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State of Minnesota v. Patrick Michael Vanlandschoot


April 8, 2013


Washington County District Court File No. 82-CR-11-193

The opinion of the court was delivered by: Peterson, Judge

This opinion will be unpublished and may not be cited except as provided by Minn. Stat. § 480A.08, subd. 3 (2012).


Considered and decided by Peterson, Presiding Judge; Ross, Judge; and Chutich, Judge.


In this appeal from his conviction of possession of a pornographic image involving minors, appellant argues that the district court erred by refusing to suppress evidence discovered pursuant to an administrative subpoena. Because appellant failed to meet his burden of showing that he had a legitimate expectation of privacy in the seized evidence, we affirm.


Minneapolis police officer Dale Hanson, a member of the Internet Crime Against Children Task Force (ICAC), investigates internet child-pornography distribution. Hanson uses two software programs to screen internet postings for certain "hash values" that indicate probable child pornography. This software focuses on peer-to-peer networks that permit users to publicly share images. Hanson ran these two software programs on August 13 and 16, 2010. One software program identified a particular internet protocol (IP) address as containing suspected child-pornography files. Hanson was able to download files from this IP address and visually examine them; he concluded that at least four of the files contained child-pornography images. The IP address used LimeWire, a peer-to-peer network that permits users to search public networks for downloadable files and enables users' files to be publicly downloaded.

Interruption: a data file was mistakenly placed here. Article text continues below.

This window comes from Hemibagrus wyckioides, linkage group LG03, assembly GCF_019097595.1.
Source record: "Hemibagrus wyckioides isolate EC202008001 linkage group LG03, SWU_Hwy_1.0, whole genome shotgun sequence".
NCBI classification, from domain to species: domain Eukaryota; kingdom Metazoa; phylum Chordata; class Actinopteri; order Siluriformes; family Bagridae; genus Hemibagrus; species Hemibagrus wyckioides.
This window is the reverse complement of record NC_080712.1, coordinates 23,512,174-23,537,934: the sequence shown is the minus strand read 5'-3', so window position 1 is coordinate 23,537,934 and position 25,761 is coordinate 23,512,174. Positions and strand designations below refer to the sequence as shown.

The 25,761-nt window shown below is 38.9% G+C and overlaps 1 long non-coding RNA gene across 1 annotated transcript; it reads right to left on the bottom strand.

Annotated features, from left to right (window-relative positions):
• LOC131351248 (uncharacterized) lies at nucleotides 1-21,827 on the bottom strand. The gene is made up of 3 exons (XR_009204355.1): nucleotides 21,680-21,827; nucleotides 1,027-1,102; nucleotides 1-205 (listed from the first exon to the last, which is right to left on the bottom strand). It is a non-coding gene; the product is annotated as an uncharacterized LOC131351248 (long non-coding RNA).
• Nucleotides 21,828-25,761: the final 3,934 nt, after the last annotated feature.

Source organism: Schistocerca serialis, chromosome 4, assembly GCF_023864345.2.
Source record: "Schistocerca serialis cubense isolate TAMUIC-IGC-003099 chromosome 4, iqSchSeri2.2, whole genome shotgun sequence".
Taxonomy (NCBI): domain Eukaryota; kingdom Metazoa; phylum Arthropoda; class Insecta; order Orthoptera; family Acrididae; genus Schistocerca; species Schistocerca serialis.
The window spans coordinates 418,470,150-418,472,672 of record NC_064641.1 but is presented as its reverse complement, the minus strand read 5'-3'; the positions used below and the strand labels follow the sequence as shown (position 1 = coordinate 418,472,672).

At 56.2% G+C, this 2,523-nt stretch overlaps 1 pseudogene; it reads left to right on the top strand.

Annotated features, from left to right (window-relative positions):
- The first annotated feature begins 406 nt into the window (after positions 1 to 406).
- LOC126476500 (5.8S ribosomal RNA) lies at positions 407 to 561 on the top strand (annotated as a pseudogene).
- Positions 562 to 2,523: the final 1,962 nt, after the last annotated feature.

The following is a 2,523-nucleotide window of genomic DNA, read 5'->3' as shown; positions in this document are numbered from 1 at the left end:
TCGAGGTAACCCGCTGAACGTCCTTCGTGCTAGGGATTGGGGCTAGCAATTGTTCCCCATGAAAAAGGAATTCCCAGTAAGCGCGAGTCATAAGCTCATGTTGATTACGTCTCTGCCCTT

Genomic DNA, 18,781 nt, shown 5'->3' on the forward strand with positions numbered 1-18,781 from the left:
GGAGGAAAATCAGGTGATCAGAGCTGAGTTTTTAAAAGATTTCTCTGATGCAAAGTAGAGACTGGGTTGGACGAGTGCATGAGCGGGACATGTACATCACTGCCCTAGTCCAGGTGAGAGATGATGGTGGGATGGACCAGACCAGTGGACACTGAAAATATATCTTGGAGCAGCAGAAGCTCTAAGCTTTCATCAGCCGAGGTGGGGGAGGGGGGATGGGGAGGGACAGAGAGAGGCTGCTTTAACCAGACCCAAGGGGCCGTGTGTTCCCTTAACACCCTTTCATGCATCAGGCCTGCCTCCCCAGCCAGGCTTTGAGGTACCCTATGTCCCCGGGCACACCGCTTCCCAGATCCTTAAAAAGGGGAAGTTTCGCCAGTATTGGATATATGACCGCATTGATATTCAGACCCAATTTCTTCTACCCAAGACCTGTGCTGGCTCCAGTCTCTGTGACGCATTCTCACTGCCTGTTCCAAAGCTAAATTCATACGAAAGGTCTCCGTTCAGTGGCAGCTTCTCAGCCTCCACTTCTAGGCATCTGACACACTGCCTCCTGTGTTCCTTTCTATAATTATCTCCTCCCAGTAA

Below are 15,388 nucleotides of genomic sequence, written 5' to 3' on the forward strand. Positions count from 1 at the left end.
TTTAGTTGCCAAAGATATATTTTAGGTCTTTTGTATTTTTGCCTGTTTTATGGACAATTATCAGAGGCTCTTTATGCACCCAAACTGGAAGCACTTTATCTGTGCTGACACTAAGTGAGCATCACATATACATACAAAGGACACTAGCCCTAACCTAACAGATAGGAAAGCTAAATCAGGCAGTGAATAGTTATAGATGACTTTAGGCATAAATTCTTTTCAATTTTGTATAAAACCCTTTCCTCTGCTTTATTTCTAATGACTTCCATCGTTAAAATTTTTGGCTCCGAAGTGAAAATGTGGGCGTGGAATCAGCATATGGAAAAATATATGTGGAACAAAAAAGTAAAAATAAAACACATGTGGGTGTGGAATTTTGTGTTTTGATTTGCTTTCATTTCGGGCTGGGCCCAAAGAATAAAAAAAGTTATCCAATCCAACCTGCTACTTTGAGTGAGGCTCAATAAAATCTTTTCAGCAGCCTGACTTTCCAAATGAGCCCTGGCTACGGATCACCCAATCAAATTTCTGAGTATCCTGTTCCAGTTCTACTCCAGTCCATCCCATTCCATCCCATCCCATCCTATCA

With the same software, Hanson obtained an approximate geographic location for the IP address, which was in St. Paul, and identified Comcast as the internet service provider associated with the IP address. Using this information, Hanson submitted a form application for an administrative subpoena pursuant to Minn. Stat. § 388.23 (2010), to the Hennepin County Attorney's Office, the county attorney for Hanson's jurisdiction as a Minneapolis police officer. The administrative-subpoena application form is a standard form; Hanson identified the records requested, checked a line specifying "Type of Business," certified that the information was needed for "an ongoing, legitimate law enforcement investigation of Distribution of Child Pornography," and signed the form. An assistant Hennepin County attorney signed the subpoena form on August 17, 2010. A few days later, Hanson received information from Comcast that identified appellant Patrick Michael VanLandschoot's mother, P.V., as the person associated with the IP address. Comcast also provided P.V.'s home address in Cottage Grove in Washington County, her telephone number, her account number and the type of service she received, her method of payment, and the e-mail "User Ids" associated with her account. Hanson forwarded the information to another ICAC task force member at the Woodbury Police Department, who contacted an investigator at the Cottage Grove Police Department. After reviewing these materials, the investigator applied for and received a judicially issued warrant to search P.V.'s house. The investigator interviewed appellant, who admitted that he downloaded the materials and that the files were on a computer in an upstairs bedroom.